“With all due respect, sir, she hasn't touched any gifts yet this evening,” the server says, eyes glancing toward the suits with whom she did not share the same advice, then back to the godly creature before her. Yes, they are suddenly watching the exchange with hardly disguised interest.
Seth smiles. He understands,—the drink is overkill at this point. He slips a ten dollar bill beside his wine and lets his smile disarm. His brother always told him that it didn't matter what he actually said, as long as he smiled. The server's disappointment shows as her expression falls. Seth knows she'd just as soon offer herself in the place of the cool lady across the room, but she leaves him with only two words. “Thank you.”
Seth chases away thoughts of his brother with a deep drink and the thickness of anticipation. He has only been back in town for a couple of weeks. He has stayed off the radar so far, hasn't even seen the brother he has sorely missed, or Emma, or the rest of his family. The city must have time to forgive him for leaving, and he must have time to learn his city from an entirely changed perspective; as an outsider, like he never could before he left.
He's heard things have changed. He's heard that power has been shifting behind closed doors. Even after two years, old connections aren't hard to rekindle. They tell him that traditions and morals on which his kingdom has been based are now failing, a fact that the little communication he survived upon failed to mention.
He left to gain an ally, to expand the empire. Now, he has seemingly lost his place in his family and it's crumbling at its foundation—all rumors from trusted sources that he doesn't want to believe. It is so much easier to focus on her and this moment than face the inevitable.
The drink is being presented. The cocktail waitress is telling her that the gentleman at the bar wanted her to have this. She's taking the wine with wary stiffness. She says, her voice dazed, “Thank you.”
She stares at the carbonation. The wine is something that comes into one's life like news of the death of someone close, unsolicited and gut-wrenching. She passes the glass under her nose. It is fruity and acidic, inviting. She can imagine its taste, full and citric, and her blood runs cold in her veins. In her mind, she sees the night-time cityscape from a rooftop. His arms are around her. She hears him say, “Someday, we'll rule this city. We'll make it everything we want it to be.” They were drinking Riesling together.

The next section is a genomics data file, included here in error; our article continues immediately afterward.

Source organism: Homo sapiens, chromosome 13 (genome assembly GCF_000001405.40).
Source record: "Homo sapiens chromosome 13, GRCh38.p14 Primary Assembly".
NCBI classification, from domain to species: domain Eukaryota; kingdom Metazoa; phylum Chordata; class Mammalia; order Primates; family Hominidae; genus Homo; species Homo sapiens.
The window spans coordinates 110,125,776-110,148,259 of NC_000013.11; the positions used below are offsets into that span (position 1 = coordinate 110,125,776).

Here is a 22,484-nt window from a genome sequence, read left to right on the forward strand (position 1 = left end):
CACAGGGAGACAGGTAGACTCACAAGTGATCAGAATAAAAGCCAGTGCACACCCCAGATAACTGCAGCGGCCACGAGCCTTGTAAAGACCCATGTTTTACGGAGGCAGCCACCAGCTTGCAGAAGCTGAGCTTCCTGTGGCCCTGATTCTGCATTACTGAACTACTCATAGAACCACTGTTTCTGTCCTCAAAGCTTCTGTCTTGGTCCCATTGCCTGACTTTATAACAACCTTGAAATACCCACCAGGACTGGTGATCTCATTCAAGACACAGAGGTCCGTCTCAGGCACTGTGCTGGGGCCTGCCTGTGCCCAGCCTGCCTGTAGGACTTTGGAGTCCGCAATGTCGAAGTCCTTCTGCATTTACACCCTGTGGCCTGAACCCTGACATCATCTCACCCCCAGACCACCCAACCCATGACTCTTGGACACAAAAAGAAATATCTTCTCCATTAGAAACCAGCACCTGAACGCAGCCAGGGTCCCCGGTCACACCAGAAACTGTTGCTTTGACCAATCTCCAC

The band has died away. In the now, she forces her body to turn, hoping to see some blundering idiot who just happened to order her favorite wine, oblivious to the memory it summons. But no, her wide eyes find him immediately. He is casual, errantly comfortable, and brown against white, devilishly sexy. He smiles, the bastard, and raises his rocks glass. He is like a living saint among men, washed in holy neon yellow, back from the blackened hells.
Why now, when she has finally stopped believing his family when they tell her that he's still alive? Her hands are shaking.
Beside him, the suits are wondering in hushed tones how he got her attention. He is lost in her eyes, which have been missing from his life for too long. It's like his dreams have stepped out of his head. She looks more amazing than he could have ever remembered. “White wine is her favorite,” he tells the suits, without looking away from her. She breaks eye contact first. “Excuse me,” he adds, downing his courage as he grabs his long, dark coat.
She is collecting her little black bag and her jacket. She moves toward the exit, leaving the wine abandoned on the table. She hasn't tasted it in over two years and tonight is not a good one for reminiscing. She avoids the eyes of strangers, doesn't take the time to put on the jacket as she rushes out of the bar. The biting cold is like a knife to the chest, but his reappearance hurts more. Her breath rises in front of her and, suddenly, she hates the metal and concrete around her. Who would want to rule this? Her mind goes blank. Her heart aches. She feels so much that she feels nothing.
“Please wait!”